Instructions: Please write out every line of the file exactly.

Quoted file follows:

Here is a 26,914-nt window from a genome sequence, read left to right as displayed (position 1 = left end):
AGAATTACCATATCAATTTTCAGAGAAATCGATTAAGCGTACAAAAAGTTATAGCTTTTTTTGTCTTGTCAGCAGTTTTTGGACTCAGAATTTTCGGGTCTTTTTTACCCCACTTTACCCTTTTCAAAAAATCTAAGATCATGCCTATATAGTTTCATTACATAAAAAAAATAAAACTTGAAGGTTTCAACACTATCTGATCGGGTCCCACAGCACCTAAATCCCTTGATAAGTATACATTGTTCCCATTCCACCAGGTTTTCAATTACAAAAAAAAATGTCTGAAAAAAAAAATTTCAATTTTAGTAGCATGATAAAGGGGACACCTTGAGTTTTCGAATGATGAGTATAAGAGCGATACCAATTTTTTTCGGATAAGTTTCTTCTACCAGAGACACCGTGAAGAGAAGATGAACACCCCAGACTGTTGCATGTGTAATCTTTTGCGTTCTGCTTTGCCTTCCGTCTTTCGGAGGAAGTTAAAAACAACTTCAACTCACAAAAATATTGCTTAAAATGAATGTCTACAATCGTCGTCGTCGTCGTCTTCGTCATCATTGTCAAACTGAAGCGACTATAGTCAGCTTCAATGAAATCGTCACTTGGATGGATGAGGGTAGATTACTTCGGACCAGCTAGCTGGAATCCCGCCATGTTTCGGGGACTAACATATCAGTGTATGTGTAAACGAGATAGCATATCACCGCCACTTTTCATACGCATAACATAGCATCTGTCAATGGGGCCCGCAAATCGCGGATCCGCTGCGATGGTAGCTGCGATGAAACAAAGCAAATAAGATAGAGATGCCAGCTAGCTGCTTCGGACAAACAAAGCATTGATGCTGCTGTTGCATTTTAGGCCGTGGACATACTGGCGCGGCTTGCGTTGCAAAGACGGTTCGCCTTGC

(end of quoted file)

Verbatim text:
Here is a 26,914-nt window from a genome sequence, read left to right as displayed (position 1 = left end):
AGAATTACCATATCAATTTTCAGAGAAATCGATTAAGCGTACAAAAAGTTATAGCTTTTTTTGTCTTGTCAGCAGTTTTTGGACTCAGAATTTTCGGGTCTTTTTTACCCCACTTTACCCTTTTCAAAAAATCTAAGATCATGCCTATATAGTTTCATTACATAAAAAAAATAAAACTTGAAGGTTTCAACACTATCTGATCGGGTCCCACAGCACCTAAATCCCTTGATAAGTATACATTGTTCCCATTCCACCAGGTTTTCAATTACAAAAAAAAATGTCTGAAAAAAAAAATTTCAATTTTAGTAGCATGATAAAGGGGACACCTTGAGTTTTCGAATGATGAGTATAAGAGCGATACCAATTTTTTTCGGATAAGTTTCTTCTACCAGAGACACCGTGAAGAGAAGATGAACACCCCAGACTGTTGCATGTGTAATCTTTTGCGTTCTGCTTTGCCTTCCGTCTTTCGGAGGAAGTTAAAAACAACTTCAACTCACAAAAATATTGCTTAAAATGAATGTCTACAATCGTCGTCGTCGTCGTCTTCGTCATCATTGTCAAACTGAAGCGACTATAGTCAGCTTCAATGAAATCGTCACTTGGATGGATGAGGGTAGATTACTTCGGACCAGCTAGCTGGAATCCCGCCATGTTTCGGGGACTAACATATCAGTGTATGTGTAAACGAGATAGCATATCACCGCCACTTTTCATACGCATAACATAGCATCTGTCAATGGGGCCCGCAAATCGCGGATCCGCTGCGATGGTAGCTGCGATGAAACAAAGCAAATAAGATAGAGATGCCAGCTAGCTGCTTCGGACAAACAAAGCATTGATGCTGCTGTTGCATTTTAGGCCGTGGACATACTGGCGCGGCTTGCGTTGCAAAGACGGTTCGCCTTGC